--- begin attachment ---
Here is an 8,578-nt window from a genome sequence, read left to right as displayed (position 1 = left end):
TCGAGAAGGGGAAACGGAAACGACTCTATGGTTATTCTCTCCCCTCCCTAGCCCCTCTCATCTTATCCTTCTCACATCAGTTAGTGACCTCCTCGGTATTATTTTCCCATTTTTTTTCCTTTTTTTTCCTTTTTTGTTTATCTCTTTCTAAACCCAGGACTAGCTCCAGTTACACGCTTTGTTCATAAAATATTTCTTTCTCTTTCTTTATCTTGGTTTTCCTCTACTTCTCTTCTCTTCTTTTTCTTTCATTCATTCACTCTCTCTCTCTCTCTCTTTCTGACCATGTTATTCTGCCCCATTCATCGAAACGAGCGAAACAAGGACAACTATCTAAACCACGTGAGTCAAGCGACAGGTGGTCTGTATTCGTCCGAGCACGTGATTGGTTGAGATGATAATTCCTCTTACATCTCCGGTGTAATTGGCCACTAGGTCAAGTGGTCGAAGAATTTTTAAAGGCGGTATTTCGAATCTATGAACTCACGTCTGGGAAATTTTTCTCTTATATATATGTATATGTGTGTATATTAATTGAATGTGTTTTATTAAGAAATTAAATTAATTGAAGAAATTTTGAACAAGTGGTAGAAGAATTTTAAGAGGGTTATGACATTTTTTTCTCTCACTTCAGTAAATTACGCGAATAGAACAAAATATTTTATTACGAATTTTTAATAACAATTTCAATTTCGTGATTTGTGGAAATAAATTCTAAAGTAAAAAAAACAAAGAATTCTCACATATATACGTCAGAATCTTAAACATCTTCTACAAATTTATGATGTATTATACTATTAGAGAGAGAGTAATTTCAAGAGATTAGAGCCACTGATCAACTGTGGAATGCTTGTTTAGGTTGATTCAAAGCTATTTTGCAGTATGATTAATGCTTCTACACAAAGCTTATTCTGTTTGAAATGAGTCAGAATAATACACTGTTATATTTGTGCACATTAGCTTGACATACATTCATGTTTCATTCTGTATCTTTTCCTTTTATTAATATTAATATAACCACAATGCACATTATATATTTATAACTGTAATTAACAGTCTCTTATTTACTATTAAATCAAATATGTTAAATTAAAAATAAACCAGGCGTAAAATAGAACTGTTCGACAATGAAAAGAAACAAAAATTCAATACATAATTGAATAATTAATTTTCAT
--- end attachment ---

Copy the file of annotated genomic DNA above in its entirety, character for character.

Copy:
Here is an 8,578-nt window from a genome sequence, read left to right as displayed (position 1 = left end):
TCGAGAAGGGGAAACGGAAACGACTCTATGGTTATTCTCTCCCCTCCCTAGCCCCTCTCATCTTATCCTTCTCACATCAGTTAGTGACCTCCTCGGTATTATTTTCCCATTTTTTTTCCTTTTTTTTCCTTTTTTGTTTATCTCTTTCTAAACCCAGGACTAGCTCCAGTTACACGCTTTGTTCATAAAATATTTCTTTCTCTTTCTTTATCTTGGTTTTCCTCTACTTCTCTTCTCTTCTTTTTCTTTCATTCATTCACTCTCTCTCTCTCTCTCTTTCTGACCATGTTATTCTGCCCCATTCATCGAAACGAGCGAAACAAGGACAACTATCTAAACCACGTGAGTCAAGCGACAGGTGGTCTGTATTCGTCCGAGCACGTGATTGGTTGAGATGATAATTCCTCTTACATCTCCGGTGTAATTGGCCACTAGGTCAAGTGGTCGAAGAATTTTTAAAGGCGGTATTTCGAATCTATGAACTCACGTCTGGGAAATTTTTCTCTTATATATATGTATATGTGTGTATATTAATTGAATGTGTTTTATTAAGAAATTAAATTAATTGAAGAAATTTTGAACAAGTGGTAGAAGAATTTTAAGAGGGTTATGACATTTTTTTCTCTCACTTCAGTAAATTACGCGAATAGAACAAAATATTTTATTACGAATTTTTAATAACAATTTCAATTTCGTGATTTGTGGAAATAAATTCTAAAGTAAAAAAAACAAAGAATTCTCACATATATACGTCAGAATCTTAAACATCTTCTACAAATTTATGATGTATTATACTATTAGAGAGAGAGTAATTTCAAGAGATTAGAGCCACTGATCAACTGTGGAATGCTTGTTTAGGTTGATTCAAAGCTATTTTGCAGTATGATTAATGCTTCTACACAAAGCTTATTCTGTTTGAAATGAGTCAGAATAATACACTGTTATATTTGTGCACATTAGCTTGACATACATTCATGTTTCATTCTGTATCTTTTCCTTTTATTAATATTAATATAACCACAATGCACATTATATATTTATAACTGTAATTAACAGTCTCTTATTTACTATTAAATCAAATATGTTAAATTAAAAATAAACCAGGCGTAAAATAGAACTGTTCGACAATGAAAAGAAACAAAAATTCAATACATAATTGAATAATTAATTTTCAT